It’s a big job, getting ready for winter. Consider a single aspen tree (Populus tremula). Researchers made a detailed calendar of fall events for this tree, tracking components such as pigments, metabolites, nutrients, and photosynthesis rate. The tree has several million leaves, each of which contains ~30 million cells. Each cell contains ~40 chloroplasts. So every autumn, the tree has to synchronize the dismantling and transport of 1015 chloroplasts (one quadrillion, or the total number of ants on earth, just for scale), all in about a month. That’s just one tree. No wonder they look like they’re on fire.

So that’s where the green goes. It’s stashed away in trunks and roots for the winter, waiting to be remobilized in spring. Winter has always seemed drab compared to fall, to me. But knowing this makes me look at winter tree trunks differently – they are actually full of secret green. 

 

Kim Ryall Woolcock is the co-author of Design Like Nature: Biomimicry for a Healthy Planet (Orca, 2021) with Megan Clendenan. Her next book Tough to be Tiny is coming out from Flying Eye Books in July 2022. You can find out more at www.kimwoolcock.com
 

Resources:

John King. 2011. “Reaching for the Sun: How Plants Work, second edition.” Cambridge University Press, Cambridge. 298 pp.

Johanna Keskitalo et al. 2005. “A Cellular Timetable of Autumn Senescence.” Plant Physiology, 139:4, 1635–1648. https://doi.org/10.1104/pp.105.066845

https://www.sciencedaily.com/releases/1997/10/971005050137.htm

 

 

15 Oct 2021

The Wild Side of Everyday Food

 by Anne Munier

Thousands of years ago, in what is now Mexico, people chewed a wild grass called teosinte, enjoying the sweet juice from the stalks. The plant was short and bushy-looking, with lots of stems going every which way. People didn’t bother much with the seeds, because they were covered by a hard, protective case.

But every once in a while a mutation -- or unexpected slipup in the plant’s genetic structure -- came along, and suddenly some plants appeared without seed casings. This wasn’t great news for the plant -- animals could eat and digest these unprotected seeds, so the plant was less likely to reproduce. It was pretty good news for people though, who got to finally taste the seeds!

Teosinte seed head. Photo credit: Two Row Times

In truth, even the “naked seeds” weren’t anything to get too excited about -- there were only a few per seed head, which were dry and potatoey-tasting. But they were good enough for people to eat, and even to plant a few (perhaps inadvertently at first, when seeds accidentally fell into the soil near people’s home). 

Hard little teosinte seeds. Photo Credit: Two Row Times

These seeds produced more naked-seeded teosinte. Over time, people learned that when they planted the seeds from their favourite plants -- say those with the biggest, juiciest, or sweetest seeds; or those easiest to grind into flour; or those less vulnerable to pest attacks -- many of the next generation’s plants would have these same characteristics.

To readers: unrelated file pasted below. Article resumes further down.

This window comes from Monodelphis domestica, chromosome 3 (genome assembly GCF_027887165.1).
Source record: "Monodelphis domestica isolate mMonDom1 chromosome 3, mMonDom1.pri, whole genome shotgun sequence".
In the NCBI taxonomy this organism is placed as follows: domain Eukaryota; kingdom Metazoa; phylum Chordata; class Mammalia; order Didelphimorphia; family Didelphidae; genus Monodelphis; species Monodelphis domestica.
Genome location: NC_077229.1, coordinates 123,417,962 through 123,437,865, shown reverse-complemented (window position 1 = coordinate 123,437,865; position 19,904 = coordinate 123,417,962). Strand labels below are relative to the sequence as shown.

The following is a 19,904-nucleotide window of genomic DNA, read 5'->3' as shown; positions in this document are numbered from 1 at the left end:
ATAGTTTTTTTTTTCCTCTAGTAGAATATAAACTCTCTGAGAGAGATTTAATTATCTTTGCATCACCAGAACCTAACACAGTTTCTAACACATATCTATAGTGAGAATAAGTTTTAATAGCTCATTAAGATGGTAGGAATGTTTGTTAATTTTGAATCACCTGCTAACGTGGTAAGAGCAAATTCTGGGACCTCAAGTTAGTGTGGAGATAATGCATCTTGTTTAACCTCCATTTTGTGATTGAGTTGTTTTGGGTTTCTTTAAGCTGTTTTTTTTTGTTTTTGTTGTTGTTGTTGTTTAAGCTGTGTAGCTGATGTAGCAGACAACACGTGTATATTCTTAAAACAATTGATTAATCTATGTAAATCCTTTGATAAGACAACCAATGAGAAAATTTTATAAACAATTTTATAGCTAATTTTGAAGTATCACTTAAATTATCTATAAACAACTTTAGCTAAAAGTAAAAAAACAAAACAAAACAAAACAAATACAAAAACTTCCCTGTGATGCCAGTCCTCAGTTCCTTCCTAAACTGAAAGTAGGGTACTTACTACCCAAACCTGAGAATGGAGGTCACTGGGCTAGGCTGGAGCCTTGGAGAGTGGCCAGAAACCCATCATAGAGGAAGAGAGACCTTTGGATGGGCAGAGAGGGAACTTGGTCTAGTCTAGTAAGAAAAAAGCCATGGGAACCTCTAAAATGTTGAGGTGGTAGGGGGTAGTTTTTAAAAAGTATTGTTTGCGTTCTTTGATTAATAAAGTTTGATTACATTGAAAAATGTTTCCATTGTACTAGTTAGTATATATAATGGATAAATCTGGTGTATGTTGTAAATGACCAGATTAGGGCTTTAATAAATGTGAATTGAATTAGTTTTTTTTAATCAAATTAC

Over hundreds, perhaps thousands of years, farmers changed the plant from a bushy wild grass with lots of tiny seed heads, into a tall, straight plant with a few large cobs, each containing hundreds of big seeds. Not only did the plant provide more food, but it was easier to harvest, easier to eat, and, well, it just plain tasted better. In short, about 9000 years ago, these Mexican farmers turned the wild grass teosinte into maize (also called corn), now one of the most important food crops in the world! 

Lots of changes on the journey from teosinte to corn! Check out how large the cob is compared to a coin. Photo credit: Nicole Roger Fuller, National Science Foundation

The process of changing wild plants (and animals!) into domestic ones by choosing the favourite ones to reproduce is called selective breeding. It’s the basis of agriculture! While corn was being domesticated in Mexico, the same process was happening with wheat in the Middle East, bananas in New Guinea, rice in China, and millet in Africa (among so many others). 

Wild relatives of modern potatoes. Photo by L. Salazar

 
A commercially-sold banana beside a wild relative. Photo by A. D'Hont

Carrots still look much like wild carrots, though larger and juicy!

It’s Thanksgiving as I write this, one of many harvest festivals celebrated around the world. As we honour food, family and friends, I think of the special debt of gratitude we owe Indigenous People in all parts of the world who -- over millennia and still today -- learned and shared so much about the local environment, and how we can sustain communities with the gifts of nature.